In the course of the preparation of the case for the Constitutional Court’s hearing, written explanations from the representatives of the Government, the party concerned, who were P. Majauskas and V. Lemežienė, were received in which it is stated that Item 21.1 of the Procedure is not in conflict with the Constitution. The position of the petitioner is grounded on the following arguments.

1. According to P. Majauskas, in the relations of tax administration, late payment interest is not only the measure for ensuring the implementation of tax obligation, but it also performs the compensatory function. It is entrenched in the laws adopted by the Seimas—the Customs Code, the Law on Tax Administration and the Republic of Lithuania’s Law on Customs Tariffs. In Item 21.1 of the Procedure not some new taxes are established, but the calculation procedure for already established taxes—the one which ensures that the legal interests of other business subjects, for whom the paying of taxes is not postponed (the goods are issued into free circulation immediately) after they import goods will be protected. It is in line with the constitutional principles of equal rights of persons and fair competition.

2. According to V. Lemežienė, under Article 18 of the Law on Customs Tariffs, the Customs has the right to calculate late payment interest for persons who have not paid the customs duties or have not paid them in time, and the size of such duties as well as the calculation and payment procedure are established by the Minister of Finance. In the Procedure not a new element of the tax or its size was established, but it just mentioned the right and duty of customs to calculate and exact late payment interest established in the Law on Customs Tariffs. Even in the case that there were no provisions on the calculation of late payment interest in the Procedure, under Article 18 of the Law on Customs Tariffs and Chapter XVII of the Customs Code, customs would have the right to calculate the debt (inter alia, late payment interest) for customs.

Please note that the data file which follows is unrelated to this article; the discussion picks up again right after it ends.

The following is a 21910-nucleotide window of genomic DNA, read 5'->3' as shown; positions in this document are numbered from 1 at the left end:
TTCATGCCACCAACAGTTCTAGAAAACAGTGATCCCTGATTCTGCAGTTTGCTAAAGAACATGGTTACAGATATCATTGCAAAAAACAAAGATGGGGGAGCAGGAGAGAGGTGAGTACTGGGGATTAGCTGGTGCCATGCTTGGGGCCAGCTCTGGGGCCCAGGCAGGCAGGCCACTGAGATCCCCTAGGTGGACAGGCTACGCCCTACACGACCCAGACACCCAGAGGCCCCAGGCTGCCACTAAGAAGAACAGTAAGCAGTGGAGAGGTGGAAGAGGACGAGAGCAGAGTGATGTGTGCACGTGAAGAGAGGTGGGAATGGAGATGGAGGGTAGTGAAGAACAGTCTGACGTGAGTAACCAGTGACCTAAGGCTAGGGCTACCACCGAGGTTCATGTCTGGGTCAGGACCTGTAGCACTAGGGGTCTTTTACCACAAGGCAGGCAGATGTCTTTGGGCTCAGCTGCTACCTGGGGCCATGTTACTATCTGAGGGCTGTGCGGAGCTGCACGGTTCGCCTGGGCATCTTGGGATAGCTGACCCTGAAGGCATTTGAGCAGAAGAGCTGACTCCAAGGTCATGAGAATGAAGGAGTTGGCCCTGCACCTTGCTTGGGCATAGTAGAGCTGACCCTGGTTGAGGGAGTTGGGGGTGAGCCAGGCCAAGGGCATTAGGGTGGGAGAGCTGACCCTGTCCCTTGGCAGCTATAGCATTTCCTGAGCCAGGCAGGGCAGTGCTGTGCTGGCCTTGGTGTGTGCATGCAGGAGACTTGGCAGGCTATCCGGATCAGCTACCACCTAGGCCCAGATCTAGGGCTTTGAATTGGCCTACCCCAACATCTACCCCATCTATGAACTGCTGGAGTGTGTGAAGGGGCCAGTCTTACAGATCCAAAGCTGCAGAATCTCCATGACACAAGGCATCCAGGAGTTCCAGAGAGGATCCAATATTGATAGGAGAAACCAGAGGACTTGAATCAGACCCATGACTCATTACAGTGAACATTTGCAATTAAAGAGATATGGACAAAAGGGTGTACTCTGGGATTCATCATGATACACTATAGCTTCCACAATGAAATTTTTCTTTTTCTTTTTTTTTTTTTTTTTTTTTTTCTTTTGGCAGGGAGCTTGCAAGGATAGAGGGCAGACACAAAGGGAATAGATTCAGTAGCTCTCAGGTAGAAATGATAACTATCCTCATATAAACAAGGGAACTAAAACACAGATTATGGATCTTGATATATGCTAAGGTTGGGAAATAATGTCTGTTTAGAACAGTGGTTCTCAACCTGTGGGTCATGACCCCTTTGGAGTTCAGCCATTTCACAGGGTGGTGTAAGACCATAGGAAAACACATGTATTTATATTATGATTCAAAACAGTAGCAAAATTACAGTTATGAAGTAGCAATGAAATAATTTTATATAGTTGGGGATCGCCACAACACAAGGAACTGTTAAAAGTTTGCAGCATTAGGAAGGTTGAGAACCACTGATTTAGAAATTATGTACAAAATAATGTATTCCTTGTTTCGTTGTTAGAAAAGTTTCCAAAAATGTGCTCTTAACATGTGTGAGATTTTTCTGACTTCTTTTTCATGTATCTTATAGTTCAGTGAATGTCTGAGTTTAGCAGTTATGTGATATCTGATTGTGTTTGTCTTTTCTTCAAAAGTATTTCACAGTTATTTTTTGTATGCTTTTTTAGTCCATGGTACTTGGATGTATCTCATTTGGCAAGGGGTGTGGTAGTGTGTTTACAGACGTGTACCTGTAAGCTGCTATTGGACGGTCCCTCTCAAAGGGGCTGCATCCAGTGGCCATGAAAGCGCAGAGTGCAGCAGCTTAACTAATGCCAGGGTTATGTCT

IV

In the course of the preparation of the case for the Constitutional Court’s hearing, written explanations from A. Butkevičius, Minister of Finance of the Republic of Lithuania, P. Čėsna, Minister of Economy of the Republic of Lithuania, G. Švedas, Vice-minister of Justice of the Republic of Lithuania, D. Kriaučiūnas, Acting Director General of the European Law Department under the Government of the Republic of Lithuania and R. Klevečka, Director of the Customs Department under the Ministry of Finance of the Republic of Lithuania were received.

V

At the hearing of the Constitutional Court, P. Majauskas and V. Lemežienė, the representatives of the Government, the party concerned, virtually repeated the arguments set forth in the written explanations.

P. Majauskas also noted that the late payment interest provided for in the Procedure is virtually a compensatory interest.

The Constitutional Court

holds that:

I

1. On 11 August 1997 Government adopted the Resolution (No. 898) “On the Approval of the Procedure of the Temporary Import of Goods to the Republic of Lithuania for Processing”, whose Item 1 approved the Procedure of the Temporary Import of Goods to the Republic of Lithuania for Processing. This government resolution came into force on 1 September 1997.

The Procedure was amended by the Government Resolution (No. 1077) “On the Procedure for Returning Abroad the Precious Metals and their Products Temporarily Imported to the Republic of Lithuania for Processing by the Subjects of Foreign Economy, and on the Tariffs of the Assay and Lettering of Precious Metals and Stones and Other Services” of 3 September 1998, the Government Resolution (No. 1093) “On a Partial Amendment of the Resolution of the Government of the Republic of Lithuania (No. 898) ‘On the Approval of the Procedure of the Temporary Import of Goods to the Republic of Lithuania for Processing’ of 11 August 1997” of 4 October 1999, the Government Resolution (No. 432) “On a Partial Amendment of the Resolution of the Government of the Republic of Lithuania (No. 898) ‘On the Approval of the Procedure of the Temporary Import of Goods to the Republic of Lithuania for Processing’ of 11 August 1997” of 18 April 2001, and the Government Resolution (No. 1003) “On Amending the Resolution of the Government of the Republic of Lithuania (No. 898) ‘On the Approval of the Procedure of the Temporary Import of Goods to the Republic of Lithuania for Processing’ of 11 August 1997 and the Government Resolution (No. 719) ‘On the Approval of the Procedure of the Temporary Import of Goods to the Republic of Lithuania’ of 14 June 2001”.